The first big tech show of 2019 kicks off in Las Vegas this week.

As in recent years, China still has a massive presence at this year’s Consumer Electronics Show (CES). It's true that the trade war with the US means fewer Chinese companies are making the flight across the Pacific. Yet, there are still some 1,200 Chinese exhibitors present -- a sizeable number unmatched by any country besides the US.

Here's what we're expecting to see.

Better self-driving cars, more touchscreens

Over the years we’ve seen plenty of flashy vehicles from China. In 2016, drone startup Ehang showed off a driverless “flying car” that promises to transport a single passenger to any destination up to 10 miles away. A year later, electric car maker Faraday Future unveiled a Tesla challenger that promised plenty of neat features. (It’s still in production limbo amid the company’s much-publicized financial woes).

This year, another Chinese electric car startup, Byton, is back at the CES with a production-ready SUV called M-Byte. It’s got plenty of screens: A touchscreen spans the entire dashboard, another sits on top of the steering wheel, one between the driver and the front passenger, and more in the rear for passengers. American and European users can use their voice with Amazon’s Alexa.

Talk about distraction for drivers. (Picture: Byton via Weibo)

Meanwhile, Baidu will introduce an upgraded version of its autonomous driving platform Apollo. It wants to help vehicles navigate urban roads in city centers and residential areas. The company is largely considered a pioneer in self-driving cars in China. But it’s now hoping to sell its technology elsewhere, having forged partnerships with the likes of Microsoft and Ford. 

Still trying to make AR and VR happen

While US consumers seem to be a little fed up with virtual reality right now, it’s another story in China where interest appears to be growing. So perhaps there’s a reason why HTC is teasing new gear again, just a year after it unveiled the high-res standalone Vive Pro. Another reason why it may want to introduce a new headset: Facebook’s brand new Oculus Quest is set to release this Spring.

On top of the big players, there’s no lack of smaller Chinese startups vying for attention. Pico, who released an under-US$300 double display VR headset last year, is revealing a pair of 4K goggles. Rokid, which specializes in AR glasses, says it will demonstrate a new prototype.

A cheaper laser TV?

You can’t talk about CES without mentioning TVs. Each year, companies manage to come up with outlandish ideas for what they think we need our living rooms. (LG, for instance, thinks we want a TV that rolls up like paper. Why?)

8K is the buzzword this year, but Chinese TV giant Hisense has something else in mind: It’s expected to introduce a 70-inch laser TV. No words on the resolution and price yet, but an 80-inch 4K laser TV it rolled out in China last year costs around US$2,900 -- around three times cheaper than the 100-inch version currently available in the US.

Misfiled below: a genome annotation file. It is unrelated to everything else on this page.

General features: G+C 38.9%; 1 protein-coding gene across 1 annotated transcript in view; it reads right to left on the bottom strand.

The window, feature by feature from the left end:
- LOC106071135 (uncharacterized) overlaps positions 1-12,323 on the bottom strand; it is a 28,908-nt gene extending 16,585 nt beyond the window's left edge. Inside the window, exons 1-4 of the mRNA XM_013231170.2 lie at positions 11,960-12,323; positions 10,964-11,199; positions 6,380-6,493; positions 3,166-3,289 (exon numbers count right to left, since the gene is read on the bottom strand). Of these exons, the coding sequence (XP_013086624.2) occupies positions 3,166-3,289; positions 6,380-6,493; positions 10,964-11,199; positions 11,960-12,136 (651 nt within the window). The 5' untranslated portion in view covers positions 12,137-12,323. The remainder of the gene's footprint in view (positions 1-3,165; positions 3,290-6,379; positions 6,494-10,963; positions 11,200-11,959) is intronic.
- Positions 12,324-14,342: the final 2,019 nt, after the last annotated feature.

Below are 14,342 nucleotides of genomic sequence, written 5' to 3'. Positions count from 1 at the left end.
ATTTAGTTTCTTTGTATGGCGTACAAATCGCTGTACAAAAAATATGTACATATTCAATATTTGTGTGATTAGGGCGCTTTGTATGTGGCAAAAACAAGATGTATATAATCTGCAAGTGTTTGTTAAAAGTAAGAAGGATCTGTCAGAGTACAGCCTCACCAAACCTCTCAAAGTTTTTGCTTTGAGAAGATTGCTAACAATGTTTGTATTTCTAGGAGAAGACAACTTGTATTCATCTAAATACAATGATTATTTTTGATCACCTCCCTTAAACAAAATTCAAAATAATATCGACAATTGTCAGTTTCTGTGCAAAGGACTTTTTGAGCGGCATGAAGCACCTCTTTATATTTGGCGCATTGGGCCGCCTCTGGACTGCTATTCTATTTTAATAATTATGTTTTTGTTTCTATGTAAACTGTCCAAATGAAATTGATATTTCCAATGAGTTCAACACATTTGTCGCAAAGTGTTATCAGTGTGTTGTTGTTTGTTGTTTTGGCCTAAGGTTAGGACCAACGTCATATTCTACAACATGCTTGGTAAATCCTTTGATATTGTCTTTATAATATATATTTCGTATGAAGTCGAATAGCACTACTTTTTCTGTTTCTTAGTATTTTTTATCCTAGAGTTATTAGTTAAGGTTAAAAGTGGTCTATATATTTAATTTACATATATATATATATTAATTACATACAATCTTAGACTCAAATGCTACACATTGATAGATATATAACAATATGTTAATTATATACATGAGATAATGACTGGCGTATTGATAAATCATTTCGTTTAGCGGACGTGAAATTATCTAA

A laser TV isn’t a TV in the most traditional sense: It’s more like a projector that comes with a giant screen. (Picture: Hisense)

More gaming products

The Xbox One will finally have an official mouse and keyboard, courtesy Razer. From what we can see from the teaser video, the keyboard comes with the company’s multicolor Chroma light effects. The system update that enables mouse and keyboard support came to a handful of games back in November, including Warframe and Fortnite.

Besides the Xbox One accessories, Razer is also introducing a 27-inch gaming monitor called the Raptor. It’s got Chroma lighting beneath the aluminium base and five bright green cables at the back -- an unforgettable look for sure.

The Razer Raptor is expected to ship later this year at US$700. (Picture: Razer)

While Razer only unveiled an upgraded version to its Razer Blade 15 laptop, Asus has two additions to the budget line TUF and a series of new ROG notebooks running on Nvidia’s latest GeForce RTX 20 series GPUs.

But wait, where are the smartphone giants?

Perhaps more important than who’s at CES is who isn’t there.

Last year Vivo showed off a prototype handset with an in-screen fingerprint sensor. The feature is now available in several Vivo models, as well as phones from Xiaomi, Huawei and OnePlus. This year though, Vivo isn’t going to Las Vegas.

Another Chinese smartphone maker, Huawei, has scaled down significantly compared to last year, when it was still drumming up enthusiasm for a US market entry -- only to see its deal with AT&T break down right before a scheduled announcement at CES 2018. The world’s second biggest smartphone seller is focusing efforts on next month’s Mobile World Congress in Barcelona instead, according to the South China Morning Post.

With the ongoing tension between China and the US, it looks like we’ll have to wait a few more weeks to see more exciting phone prototypes.